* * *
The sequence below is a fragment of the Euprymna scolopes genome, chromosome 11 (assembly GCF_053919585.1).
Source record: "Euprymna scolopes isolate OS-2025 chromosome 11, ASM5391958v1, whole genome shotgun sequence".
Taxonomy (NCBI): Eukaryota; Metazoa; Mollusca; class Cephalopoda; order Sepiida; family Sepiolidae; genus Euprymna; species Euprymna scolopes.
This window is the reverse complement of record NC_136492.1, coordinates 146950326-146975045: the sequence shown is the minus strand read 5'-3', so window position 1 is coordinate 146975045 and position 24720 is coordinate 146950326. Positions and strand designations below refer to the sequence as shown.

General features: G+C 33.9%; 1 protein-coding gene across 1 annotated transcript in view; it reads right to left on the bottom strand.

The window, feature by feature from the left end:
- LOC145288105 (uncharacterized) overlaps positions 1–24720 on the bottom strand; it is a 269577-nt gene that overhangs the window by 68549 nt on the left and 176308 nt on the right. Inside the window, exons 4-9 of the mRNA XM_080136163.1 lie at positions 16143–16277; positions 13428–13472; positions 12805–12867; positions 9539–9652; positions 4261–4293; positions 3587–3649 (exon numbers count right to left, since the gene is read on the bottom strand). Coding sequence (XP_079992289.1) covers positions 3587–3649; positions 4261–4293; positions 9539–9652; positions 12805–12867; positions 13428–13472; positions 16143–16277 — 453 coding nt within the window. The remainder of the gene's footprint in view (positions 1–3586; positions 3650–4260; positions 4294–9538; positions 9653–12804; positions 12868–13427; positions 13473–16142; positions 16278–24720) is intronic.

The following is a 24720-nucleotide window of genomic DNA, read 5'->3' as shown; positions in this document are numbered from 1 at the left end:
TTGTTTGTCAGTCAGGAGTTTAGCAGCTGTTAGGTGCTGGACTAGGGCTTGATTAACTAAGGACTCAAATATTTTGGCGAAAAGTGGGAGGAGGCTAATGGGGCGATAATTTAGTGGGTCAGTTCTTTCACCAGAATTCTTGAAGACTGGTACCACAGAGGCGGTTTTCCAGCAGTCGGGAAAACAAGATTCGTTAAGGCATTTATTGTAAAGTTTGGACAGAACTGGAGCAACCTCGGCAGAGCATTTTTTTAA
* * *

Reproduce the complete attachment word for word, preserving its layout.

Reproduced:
The sequence below is a fragment of the Euprymna scolopes genome, chromosome 11 (assembly GCF_053919585.1).
Source record: "Euprymna scolopes isolate OS-2025 chromosome 11, ASM5391958v1, whole genome shotgun sequence".
Taxonomy (NCBI): Eukaryota; Metazoa; Mollusca; class Cephalopoda; order Sepiida; family Sepiolidae; genus Euprymna; species Euprymna scolopes.
This window is the reverse complement of record NC_136492.1, coordinates 146950326-146975045: the sequence shown is the minus strand read 5'-3', so window position 1 is coordinate 146975045 and position 24720 is coordinate 146950326. Positions and strand designations below refer to the sequence as shown.

General features: G+C 33.9%; 1 protein-coding gene across 1 annotated transcript in view; it reads right to left on the bottom strand.

The window, feature by feature from the left end:
- LOC145288105 (uncharacterized) overlaps positions 1–24720 on the bottom strand; it is a 269577-nt gene that overhangs the window by 68549 nt on the left and 176308 nt on the right. Inside the window, exons 4-9 of the mRNA XM_080136163.1 lie at positions 16143–16277; positions 13428–13472; positions 12805–12867; positions 9539–9652; positions 4261–4293; positions 3587–3649 (exon numbers count right to left, since the gene is read on the bottom strand). Coding sequence (XP_079992289.1) covers positions 3587–3649; positions 4261–4293; positions 9539–9652; positions 12805–12867; positions 13428–13472; positions 16143–16277 — 453 coding nt within the window. The remainder of the gene's footprint in view (positions 1–3586; positions 3650–4260; positions 4294–9538; positions 9653–12804; positions 12868–13427; positions 13473–16142; positions 16278–24720) is intronic.

The following is a 24720-nucleotide window of genomic DNA, read 5'->3' as shown; positions in this document are numbered from 1 at the left end:
TTGTTTGTCAGTCAGGAGTTTAGCAGCTGTTAGGTGCTGGACTAGGGCTTGATTAACTAAGGACTCAAATATTTTGGCGAAAAGTGGGAGGAGGCTAATGGGGCGATAATTTAGTGGGTCAGTTCTTTCACCAGAATTCTTGAAGACTGGTACCACAGAGGCGGTTTTCCAGCAGTCGGGAAAACAAGATTCGTTAAGGCATTTATTGTAAAGTTTGGACAGAACTGGAGCAACCTCGGCAGAGCATTTTTTTAA